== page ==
Apparently in response to the debate, in January 2005 the State-Owned Assets Supervision and Administration Commission flagged that the "big" state enterprises, defined as those with assets exceeding 400 million yuan ($1=8.2 yuan), management would be banned from engaging in buyouts of their own firms. Such management buyouts are a common tactic, facilitated by accounting tricks or outright fraud, through which China's enterprise managers have been plundering public assets. Presumably the 150,000 enterprises that have less than 400 million yuan in assets have the green light for full privatisation.

In spite of tens of thousands of protests by workers and peasants, and simmering critiques from leftist intellectuals (which mostly go unpublished or don't get wide circulation), CCP cadres and military personnel haven't been vocal in recent years in criticising the procapitalist process. The exact identity of the authors of this document is hard to ascertain. But their action and the comprehensive nature of their sharp and uncompromising critique are an indication that a distinctly pro-socialist current is still alive within the CCP. This could provide an added support to the mass rejection of the restoration of capitalism that is taking place in China.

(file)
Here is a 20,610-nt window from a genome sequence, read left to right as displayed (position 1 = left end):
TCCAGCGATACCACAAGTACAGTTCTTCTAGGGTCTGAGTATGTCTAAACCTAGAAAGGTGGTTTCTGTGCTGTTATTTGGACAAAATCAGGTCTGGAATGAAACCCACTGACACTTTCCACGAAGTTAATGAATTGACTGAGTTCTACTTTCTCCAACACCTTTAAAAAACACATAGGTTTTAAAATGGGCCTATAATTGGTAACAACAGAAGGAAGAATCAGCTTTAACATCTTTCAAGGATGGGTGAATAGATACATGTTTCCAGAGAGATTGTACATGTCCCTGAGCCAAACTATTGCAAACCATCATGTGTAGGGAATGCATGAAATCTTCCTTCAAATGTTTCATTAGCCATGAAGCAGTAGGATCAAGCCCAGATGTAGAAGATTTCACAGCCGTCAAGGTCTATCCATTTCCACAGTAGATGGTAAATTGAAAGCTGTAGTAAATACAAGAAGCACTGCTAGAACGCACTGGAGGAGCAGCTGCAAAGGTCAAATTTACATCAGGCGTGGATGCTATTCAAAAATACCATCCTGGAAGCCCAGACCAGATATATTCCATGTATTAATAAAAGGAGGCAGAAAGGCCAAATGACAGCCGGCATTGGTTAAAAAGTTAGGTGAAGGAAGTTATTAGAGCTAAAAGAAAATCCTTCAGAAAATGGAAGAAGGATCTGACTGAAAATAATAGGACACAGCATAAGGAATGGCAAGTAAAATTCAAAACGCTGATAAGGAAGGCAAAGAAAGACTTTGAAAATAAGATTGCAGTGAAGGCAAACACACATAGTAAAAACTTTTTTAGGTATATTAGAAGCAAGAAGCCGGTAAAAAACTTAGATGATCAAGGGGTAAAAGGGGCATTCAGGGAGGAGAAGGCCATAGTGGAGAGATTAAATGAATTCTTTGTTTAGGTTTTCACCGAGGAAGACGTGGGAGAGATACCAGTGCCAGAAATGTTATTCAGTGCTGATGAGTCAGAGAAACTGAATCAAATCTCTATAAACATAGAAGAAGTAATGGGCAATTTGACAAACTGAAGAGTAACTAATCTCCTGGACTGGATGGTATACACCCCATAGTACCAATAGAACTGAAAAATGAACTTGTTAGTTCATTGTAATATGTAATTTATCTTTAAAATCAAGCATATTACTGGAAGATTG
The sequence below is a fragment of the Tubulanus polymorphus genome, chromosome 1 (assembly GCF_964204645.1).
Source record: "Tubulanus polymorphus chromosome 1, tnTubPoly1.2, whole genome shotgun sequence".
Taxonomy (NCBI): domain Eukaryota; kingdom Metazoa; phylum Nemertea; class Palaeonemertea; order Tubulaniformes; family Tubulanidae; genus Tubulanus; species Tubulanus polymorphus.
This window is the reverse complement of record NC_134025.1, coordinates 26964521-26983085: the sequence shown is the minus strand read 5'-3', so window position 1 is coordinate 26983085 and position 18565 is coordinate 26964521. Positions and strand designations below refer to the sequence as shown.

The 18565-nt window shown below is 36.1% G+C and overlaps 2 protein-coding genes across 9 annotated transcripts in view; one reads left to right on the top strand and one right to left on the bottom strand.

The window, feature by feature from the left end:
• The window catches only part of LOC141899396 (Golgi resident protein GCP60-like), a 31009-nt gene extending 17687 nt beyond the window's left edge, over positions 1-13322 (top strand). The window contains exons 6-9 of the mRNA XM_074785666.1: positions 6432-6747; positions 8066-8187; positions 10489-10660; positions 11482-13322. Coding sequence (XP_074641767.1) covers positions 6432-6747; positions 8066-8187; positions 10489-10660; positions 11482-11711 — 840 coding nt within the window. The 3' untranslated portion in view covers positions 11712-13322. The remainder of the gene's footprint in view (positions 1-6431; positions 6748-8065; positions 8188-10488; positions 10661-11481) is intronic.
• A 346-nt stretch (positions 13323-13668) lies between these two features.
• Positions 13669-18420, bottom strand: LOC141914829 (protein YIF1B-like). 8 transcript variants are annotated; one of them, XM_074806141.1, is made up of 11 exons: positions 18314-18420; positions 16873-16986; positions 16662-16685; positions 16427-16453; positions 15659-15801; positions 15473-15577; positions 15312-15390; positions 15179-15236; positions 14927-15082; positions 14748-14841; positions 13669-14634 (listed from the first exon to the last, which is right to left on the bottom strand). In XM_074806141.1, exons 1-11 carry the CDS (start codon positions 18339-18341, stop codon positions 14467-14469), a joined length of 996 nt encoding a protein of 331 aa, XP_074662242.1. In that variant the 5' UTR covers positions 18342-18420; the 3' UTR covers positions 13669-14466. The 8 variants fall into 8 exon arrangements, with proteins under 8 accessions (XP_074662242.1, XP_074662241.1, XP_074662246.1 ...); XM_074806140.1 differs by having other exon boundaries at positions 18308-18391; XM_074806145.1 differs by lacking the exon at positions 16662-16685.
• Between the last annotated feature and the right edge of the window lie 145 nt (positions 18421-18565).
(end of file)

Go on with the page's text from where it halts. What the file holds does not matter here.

Our views and opinions of the current political landscape

A letter to General Secretary Hu [Jintao] from a group of veteran CCP members, veteran cadres, veteran military personnel and intellectuals (October 2004)

A great opportunity to adjust the line